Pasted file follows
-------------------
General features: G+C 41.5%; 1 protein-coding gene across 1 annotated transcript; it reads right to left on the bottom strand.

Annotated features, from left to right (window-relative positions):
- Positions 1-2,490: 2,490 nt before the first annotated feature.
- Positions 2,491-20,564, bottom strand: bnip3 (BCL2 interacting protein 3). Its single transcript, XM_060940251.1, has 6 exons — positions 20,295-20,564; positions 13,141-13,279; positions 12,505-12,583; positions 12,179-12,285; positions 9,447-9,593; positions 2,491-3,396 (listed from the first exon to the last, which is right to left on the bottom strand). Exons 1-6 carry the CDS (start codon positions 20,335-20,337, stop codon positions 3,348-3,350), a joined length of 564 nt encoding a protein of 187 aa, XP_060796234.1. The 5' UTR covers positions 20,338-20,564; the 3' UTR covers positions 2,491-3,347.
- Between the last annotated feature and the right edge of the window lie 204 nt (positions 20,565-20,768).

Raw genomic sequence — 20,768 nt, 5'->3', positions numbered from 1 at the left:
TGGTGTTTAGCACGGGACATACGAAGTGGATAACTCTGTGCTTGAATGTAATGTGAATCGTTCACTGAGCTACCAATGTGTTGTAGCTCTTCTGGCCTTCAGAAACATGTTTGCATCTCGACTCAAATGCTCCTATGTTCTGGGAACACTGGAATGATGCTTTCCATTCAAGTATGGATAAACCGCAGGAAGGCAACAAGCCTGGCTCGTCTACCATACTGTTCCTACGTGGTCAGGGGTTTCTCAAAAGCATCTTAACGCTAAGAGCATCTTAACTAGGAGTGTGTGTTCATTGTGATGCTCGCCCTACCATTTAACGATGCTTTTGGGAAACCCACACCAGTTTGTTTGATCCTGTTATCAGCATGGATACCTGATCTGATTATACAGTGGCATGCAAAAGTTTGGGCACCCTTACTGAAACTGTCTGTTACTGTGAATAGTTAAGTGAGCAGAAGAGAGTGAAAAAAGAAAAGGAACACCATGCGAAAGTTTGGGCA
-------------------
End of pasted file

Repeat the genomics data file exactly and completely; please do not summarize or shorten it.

General features: G+C 41.5%; 1 protein-coding gene across 1 annotated transcript; it reads right to left on the bottom strand.

Annotated features, from left to right (window-relative positions):
- Positions 1-2,490: 2,490 nt before the first annotated feature.
- Positions 2,491-20,564, bottom strand: bnip3 (BCL2 interacting protein 3). Its single transcript, XM_060940251.1, has 6 exons — positions 20,295-20,564; positions 13,141-13,279; positions 12,505-12,583; positions 12,179-12,285; positions 9,447-9,593; positions 2,491-3,396 (listed from the first exon to the last, which is right to left on the bottom strand). Exons 1-6 carry the CDS (start codon positions 20,335-20,337, stop codon positions 3,348-3,350), a joined length of 564 nt encoding a protein of 187 aa, XP_060796234.1. The 5' UTR covers positions 20,338-20,564; the 3' UTR covers positions 2,491-3,347.
- Between the last annotated feature and the right edge of the window lie 204 nt (positions 20,565-20,768).

Raw genomic sequence — 20,768 nt, 5'->3', positions numbered from 1 at the left:
TGGTGTTTAGCACGGGACATACGAAGTGGATAACTCTGTGCTTGAATGTAATGTGAATCGTTCACTGAGCTACCAATGTGTTGTAGCTCTTCTGGCCTTCAGAAACATGTTTGCATCTCGACTCAAATGCTCCTATGTTCTGGGAACACTGGAATGATGCTTTCCATTCAAGTATGGATAAACCGCAGGAAGGCAACAAGCCTGGCTCGTCTACCATACTGTTCCTACGTGGTCAGGGGTTTCTCAAAAGCATCTTAACGCTAAGAGCATCTTAACTAGGAGTGTGTGTTCATTGTGATGCTCGCCCTACCATTTAACGATGCTTTTGGGAAACCCACACCAGTTTGTTTGATCCTGTTATCAGCATGGATACCTGATCTGATTATACAGTGGCATGCAAAAGTTTGGGCACCCTTACTGAAACTGTCTGTTACTGTGAATAGTTAAGTGAGCAGAAGAGAGTGAAAAAAGAAAAGGAACACCATGCGAAAGTTTGGGCA